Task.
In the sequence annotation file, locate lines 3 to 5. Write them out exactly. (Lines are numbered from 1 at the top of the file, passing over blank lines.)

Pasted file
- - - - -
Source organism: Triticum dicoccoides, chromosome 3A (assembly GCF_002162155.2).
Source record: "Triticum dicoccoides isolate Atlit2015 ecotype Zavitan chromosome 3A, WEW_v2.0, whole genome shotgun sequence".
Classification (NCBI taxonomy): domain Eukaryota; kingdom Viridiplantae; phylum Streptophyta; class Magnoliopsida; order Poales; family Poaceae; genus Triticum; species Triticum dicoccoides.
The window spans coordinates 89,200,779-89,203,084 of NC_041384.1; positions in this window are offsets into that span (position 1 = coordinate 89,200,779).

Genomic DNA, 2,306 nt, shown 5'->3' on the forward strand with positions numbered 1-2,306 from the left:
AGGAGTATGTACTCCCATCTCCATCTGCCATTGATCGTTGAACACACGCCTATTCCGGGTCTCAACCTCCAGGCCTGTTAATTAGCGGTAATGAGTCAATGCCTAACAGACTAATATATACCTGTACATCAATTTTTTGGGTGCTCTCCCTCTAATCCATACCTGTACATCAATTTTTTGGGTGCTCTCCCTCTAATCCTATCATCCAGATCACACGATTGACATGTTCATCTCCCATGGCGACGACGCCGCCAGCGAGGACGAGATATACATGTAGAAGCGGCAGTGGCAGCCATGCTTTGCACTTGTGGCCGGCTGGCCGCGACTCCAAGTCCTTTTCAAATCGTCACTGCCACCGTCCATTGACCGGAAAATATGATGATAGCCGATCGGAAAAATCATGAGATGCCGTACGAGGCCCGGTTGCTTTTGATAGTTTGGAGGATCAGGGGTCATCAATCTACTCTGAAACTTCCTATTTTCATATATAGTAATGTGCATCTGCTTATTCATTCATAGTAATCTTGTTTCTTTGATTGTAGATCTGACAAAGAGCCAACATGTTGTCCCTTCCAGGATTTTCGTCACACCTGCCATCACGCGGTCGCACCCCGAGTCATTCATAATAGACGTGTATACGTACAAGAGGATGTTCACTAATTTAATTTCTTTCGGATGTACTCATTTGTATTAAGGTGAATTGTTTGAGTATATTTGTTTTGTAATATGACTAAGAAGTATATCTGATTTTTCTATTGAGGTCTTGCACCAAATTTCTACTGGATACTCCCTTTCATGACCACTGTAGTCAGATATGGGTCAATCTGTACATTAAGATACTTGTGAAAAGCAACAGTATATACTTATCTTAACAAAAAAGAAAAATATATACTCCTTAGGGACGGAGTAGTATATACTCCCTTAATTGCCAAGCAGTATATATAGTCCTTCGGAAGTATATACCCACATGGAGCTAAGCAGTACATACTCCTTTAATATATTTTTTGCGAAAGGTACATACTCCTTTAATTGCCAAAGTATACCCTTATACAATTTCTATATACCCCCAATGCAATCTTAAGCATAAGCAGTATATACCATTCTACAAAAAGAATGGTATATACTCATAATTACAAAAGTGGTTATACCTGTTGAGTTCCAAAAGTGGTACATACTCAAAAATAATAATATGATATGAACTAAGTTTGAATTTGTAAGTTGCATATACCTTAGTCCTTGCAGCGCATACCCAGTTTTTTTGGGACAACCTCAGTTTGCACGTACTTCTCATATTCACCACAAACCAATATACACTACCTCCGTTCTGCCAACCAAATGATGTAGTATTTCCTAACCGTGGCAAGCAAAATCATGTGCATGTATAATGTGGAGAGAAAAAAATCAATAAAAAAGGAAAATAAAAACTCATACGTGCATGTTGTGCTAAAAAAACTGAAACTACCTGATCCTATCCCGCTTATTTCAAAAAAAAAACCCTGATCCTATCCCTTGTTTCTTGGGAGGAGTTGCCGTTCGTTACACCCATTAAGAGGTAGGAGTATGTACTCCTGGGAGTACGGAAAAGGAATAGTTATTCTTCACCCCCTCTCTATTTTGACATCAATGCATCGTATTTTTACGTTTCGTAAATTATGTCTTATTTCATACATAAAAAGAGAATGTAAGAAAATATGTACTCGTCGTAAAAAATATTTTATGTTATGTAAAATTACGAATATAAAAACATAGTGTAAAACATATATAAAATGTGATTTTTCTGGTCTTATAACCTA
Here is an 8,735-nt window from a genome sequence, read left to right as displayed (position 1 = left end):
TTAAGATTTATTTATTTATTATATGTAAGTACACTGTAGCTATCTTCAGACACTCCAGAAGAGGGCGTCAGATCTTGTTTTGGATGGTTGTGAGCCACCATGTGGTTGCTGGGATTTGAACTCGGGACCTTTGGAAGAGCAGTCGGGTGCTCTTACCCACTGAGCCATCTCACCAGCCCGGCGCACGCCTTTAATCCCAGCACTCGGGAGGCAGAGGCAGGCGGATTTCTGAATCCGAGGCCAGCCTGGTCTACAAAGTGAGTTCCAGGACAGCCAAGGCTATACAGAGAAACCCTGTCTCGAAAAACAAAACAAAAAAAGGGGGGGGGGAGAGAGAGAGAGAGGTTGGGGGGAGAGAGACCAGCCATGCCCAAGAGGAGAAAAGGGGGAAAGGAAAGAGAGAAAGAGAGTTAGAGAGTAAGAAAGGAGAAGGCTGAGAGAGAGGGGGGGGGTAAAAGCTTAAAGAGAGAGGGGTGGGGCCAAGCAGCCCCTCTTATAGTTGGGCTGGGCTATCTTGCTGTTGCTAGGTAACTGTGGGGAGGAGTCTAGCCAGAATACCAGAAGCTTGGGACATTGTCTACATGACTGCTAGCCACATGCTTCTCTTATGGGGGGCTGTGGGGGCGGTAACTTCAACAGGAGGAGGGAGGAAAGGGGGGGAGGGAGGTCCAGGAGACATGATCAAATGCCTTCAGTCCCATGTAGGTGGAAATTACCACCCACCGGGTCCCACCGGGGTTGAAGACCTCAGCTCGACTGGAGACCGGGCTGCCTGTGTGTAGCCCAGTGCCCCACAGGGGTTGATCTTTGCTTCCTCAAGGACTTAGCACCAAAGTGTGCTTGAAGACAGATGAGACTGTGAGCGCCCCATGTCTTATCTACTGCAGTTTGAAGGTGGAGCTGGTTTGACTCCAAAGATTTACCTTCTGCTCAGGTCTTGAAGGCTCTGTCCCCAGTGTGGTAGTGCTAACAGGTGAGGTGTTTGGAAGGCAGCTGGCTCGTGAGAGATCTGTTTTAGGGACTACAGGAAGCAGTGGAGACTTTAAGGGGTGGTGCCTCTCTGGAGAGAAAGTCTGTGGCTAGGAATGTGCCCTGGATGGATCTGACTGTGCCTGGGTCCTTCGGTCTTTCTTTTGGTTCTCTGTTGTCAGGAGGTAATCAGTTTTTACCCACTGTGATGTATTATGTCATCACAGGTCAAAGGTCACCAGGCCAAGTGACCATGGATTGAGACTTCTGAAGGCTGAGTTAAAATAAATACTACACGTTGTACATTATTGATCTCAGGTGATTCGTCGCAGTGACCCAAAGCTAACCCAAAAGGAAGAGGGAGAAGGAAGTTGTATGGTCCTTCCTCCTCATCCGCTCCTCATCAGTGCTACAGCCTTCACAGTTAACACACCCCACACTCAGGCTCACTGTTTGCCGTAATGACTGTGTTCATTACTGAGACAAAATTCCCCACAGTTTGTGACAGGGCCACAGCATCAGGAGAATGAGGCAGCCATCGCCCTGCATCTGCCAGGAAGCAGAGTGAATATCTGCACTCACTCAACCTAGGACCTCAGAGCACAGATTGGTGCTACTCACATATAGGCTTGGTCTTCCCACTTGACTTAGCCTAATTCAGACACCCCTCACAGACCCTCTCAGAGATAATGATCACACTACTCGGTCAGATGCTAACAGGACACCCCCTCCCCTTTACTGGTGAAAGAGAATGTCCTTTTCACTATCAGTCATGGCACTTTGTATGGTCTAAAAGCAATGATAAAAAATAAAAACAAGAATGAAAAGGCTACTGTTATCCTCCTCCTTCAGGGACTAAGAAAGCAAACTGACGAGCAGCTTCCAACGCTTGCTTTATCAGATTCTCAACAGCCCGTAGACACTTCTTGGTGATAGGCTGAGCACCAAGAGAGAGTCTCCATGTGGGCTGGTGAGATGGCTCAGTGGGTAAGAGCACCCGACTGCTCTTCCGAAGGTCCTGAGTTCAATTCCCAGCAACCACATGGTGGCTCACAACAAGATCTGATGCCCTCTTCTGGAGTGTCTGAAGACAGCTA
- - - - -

Classification (NCBI taxonomy): domain Eukaryota; kingdom Viridiplantae; phylum Streptophyta; class Magnoliopsida; order Poales; family Poaceae; genus Triticum; species Triticum dicoccoides.
The window spans coordinates 89,200,779-89,203,084 of NC_041384.1; positions in this window are offsets into that span (position 1 = coordinate 89,200,779).

Genomic DNA, 2,306 nt, shown 5'->3' on the forward strand with positions numbered 1-2,306 from the left: